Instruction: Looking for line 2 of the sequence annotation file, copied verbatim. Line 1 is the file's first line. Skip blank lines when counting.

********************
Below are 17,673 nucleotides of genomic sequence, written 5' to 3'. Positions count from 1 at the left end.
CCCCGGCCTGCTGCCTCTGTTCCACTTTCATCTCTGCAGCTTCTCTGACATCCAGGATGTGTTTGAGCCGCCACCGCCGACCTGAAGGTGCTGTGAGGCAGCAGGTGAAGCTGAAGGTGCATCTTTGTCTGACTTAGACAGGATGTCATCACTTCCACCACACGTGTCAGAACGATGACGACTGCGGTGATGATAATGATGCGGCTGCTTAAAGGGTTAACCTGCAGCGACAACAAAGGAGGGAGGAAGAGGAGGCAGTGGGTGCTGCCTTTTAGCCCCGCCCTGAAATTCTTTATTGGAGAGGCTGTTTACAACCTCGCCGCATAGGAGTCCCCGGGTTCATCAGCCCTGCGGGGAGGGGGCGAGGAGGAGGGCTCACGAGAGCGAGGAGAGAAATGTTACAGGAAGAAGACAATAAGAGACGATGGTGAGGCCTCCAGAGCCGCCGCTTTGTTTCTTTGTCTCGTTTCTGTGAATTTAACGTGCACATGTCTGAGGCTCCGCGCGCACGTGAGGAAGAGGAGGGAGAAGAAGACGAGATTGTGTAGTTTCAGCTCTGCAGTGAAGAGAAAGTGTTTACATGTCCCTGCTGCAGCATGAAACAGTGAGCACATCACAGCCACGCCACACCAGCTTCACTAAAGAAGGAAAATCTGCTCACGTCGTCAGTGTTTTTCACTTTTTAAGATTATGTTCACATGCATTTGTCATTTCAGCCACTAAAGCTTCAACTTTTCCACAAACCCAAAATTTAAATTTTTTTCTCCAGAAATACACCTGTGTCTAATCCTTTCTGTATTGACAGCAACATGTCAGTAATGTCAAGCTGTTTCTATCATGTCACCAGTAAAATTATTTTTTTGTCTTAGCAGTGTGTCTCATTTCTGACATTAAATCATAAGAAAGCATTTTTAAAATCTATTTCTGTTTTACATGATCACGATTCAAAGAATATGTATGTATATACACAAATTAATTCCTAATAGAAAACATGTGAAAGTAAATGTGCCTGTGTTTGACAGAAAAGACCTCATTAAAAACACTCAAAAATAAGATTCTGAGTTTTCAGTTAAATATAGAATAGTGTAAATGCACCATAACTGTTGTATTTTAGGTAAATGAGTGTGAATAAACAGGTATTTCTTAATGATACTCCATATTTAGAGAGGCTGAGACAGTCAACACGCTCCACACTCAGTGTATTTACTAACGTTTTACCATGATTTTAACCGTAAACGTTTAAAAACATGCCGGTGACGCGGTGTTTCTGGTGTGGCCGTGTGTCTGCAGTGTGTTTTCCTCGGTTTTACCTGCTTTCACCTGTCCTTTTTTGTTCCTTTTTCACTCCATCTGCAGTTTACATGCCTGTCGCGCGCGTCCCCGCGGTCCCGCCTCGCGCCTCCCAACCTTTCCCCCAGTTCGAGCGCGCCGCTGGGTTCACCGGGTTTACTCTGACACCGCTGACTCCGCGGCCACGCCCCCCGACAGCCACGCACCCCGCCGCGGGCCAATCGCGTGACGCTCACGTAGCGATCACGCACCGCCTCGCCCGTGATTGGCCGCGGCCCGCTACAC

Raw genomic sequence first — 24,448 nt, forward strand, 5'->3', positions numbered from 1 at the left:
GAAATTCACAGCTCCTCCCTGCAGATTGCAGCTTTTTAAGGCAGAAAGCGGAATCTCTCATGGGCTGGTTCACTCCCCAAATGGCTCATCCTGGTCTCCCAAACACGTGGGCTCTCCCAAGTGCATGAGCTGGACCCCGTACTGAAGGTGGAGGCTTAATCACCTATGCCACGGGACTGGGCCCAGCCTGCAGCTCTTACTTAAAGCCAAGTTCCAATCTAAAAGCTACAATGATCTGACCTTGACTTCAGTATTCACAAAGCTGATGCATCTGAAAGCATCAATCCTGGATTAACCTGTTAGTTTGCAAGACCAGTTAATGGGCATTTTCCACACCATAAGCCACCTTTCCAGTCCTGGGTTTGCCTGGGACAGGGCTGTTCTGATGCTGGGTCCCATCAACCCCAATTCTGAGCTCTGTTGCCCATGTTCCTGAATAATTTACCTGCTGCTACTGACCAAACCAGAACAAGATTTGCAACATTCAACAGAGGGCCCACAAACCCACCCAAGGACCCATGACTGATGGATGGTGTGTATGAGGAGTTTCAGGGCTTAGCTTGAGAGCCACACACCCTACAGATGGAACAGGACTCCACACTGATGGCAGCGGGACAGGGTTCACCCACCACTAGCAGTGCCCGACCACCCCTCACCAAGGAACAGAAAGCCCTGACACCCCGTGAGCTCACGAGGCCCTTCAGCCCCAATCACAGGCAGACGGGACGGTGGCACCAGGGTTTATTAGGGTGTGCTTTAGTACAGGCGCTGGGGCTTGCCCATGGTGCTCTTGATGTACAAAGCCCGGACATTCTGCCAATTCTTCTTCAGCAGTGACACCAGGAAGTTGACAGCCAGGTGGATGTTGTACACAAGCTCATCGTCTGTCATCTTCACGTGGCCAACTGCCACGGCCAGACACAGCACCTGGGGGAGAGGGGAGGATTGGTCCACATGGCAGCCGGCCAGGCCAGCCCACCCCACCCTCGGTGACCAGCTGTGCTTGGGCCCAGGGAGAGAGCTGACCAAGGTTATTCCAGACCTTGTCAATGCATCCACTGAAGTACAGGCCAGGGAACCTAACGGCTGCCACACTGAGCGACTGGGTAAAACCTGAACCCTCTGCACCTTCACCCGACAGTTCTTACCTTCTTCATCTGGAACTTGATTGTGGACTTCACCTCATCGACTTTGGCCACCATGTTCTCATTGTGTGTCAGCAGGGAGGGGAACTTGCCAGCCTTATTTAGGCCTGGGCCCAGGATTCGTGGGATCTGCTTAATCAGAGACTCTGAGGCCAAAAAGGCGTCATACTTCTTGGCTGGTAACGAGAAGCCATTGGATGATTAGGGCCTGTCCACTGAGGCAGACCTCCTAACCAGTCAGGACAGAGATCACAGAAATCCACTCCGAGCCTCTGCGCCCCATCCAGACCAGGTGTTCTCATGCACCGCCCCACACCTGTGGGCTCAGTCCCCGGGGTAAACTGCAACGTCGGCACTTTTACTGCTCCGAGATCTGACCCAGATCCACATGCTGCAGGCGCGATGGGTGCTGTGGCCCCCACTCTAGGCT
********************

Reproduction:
CCCCGGCCTGCTGCCTCTGTTCCACTTTCATCTCTGCAGCTTCTCTGACATCCAGGATGTGTTTGAGCCGCCACCGCCGACCTGAAGGTGCTGTGAGGCAGCAGGTGAAGCTGAAGGTGCATCTTTGTCTGACTTAGACAGGATGTCATCACTTCCACCACACGTGTCAGAACGATGACGACTGCGGTGATGATAATGATGCGGCTGCTTAAAGGGTTAACCTGCAGCGACAACAAAGGAGGGAGGAAGAGGAGGCAGTGGGTGCTGCCTTTTAGCCCCGCCCTGAAATTCTTTATTGGAGAGGCTGTTTACAACCTCGCCGCATAGGAGTCCCCGGGTTCATCAGCCCTGCGGGGAGGGGGCGAGGAGGAGGGCTCACGAGAGCGAGGAGAGAAATGTTACAGGAAGAAGACAATAAGAGACGATGGTGAGGCCTCCAGAGCCGCCGCTTTGTTTCTTTGTCTCGTTTCTGTGAATTTAACGTGCACATGTCTGAGGCTCCGCGCGCACGTGAGGAAGAGGAGGGAGAAGAAGACGAGATTGTGTAGTTTCAGCTCTGCAGTGAAGAGAAAGTGTTTACATGTCCCTGCTGCAGCATGAAACAGTGAGCACATCACAGCCACGCCACACCAGCTTCACTAAAGAAGGAAAATCTGCTCACGTCGTCAGTGTTTTTCACTTTTTAAGATTATGTTCACATGCATTTGTCATTTCAGCCACTAAAGCTTCAACTTTTCCACAAACCCAAAATTTAAATTTTTTTCTCCAGAAATACACCTGTGTCTAATCCTTTCTGTATTGACAGCAACATGTCAGTAATGTCAAGCTGTTTCTATCATGTCACCAGTAAAATTATTTTTTTGTCTTAGCAGTGTGTCTCATTTCTGACATTAAATCATAAGAAAGCATTTTTAAAATCTATTTCTGTTTTACATGATCACGATTCAAAGAATATGTATGTATATACACAAATTAATTCCTAATAGAAAACATGTGAAAGTAAATGTGCCTGTGTTTGACAGAAAAGACCTCATTAAAAACACTCAAAAATAAGATTCTGAGTTTTCAGTTAAATATAGAATAGTGTAAATGCACCATAACTGTTGTATTTTAGGTAAATGAGTGTGAATAAACAGGTATTTCTTAATGATACTCCATATTTAGAGAGGCTGAGACAGTCAACACGCTCCACACTCAGTGTATTTACTAACGTTTTACCATGATTTTAACCGTAAACGTTTAAAAACATGCCGGTGACGCGGTGTTTCTGGTGTGGCCGTGTGTCTGCAGTGTGTTTTCCTCGGTTTTACCTGCTTTCACCTGTCCTTTTTTGTTCCTTTTTCACTCCATCTGCAGTTTACATGCCTGTCGCGCGCGTCCCCGCGGTCCCGCCTCGCGCCTCCCAACCTTTCCCCCAGTTCGAGCGCGCCGCTGGGTTCACCGGGTTTACTCTGACACCGCTGACTCCGCGGCCACGCCCCCCGACAGCCACGCACCCCGCCGCGGGCCAATCGCGTGACGCTCACGTAGCGATCACGCACCGCCTCGCCCGTGATTGGCCGCGGCCCGCTACAC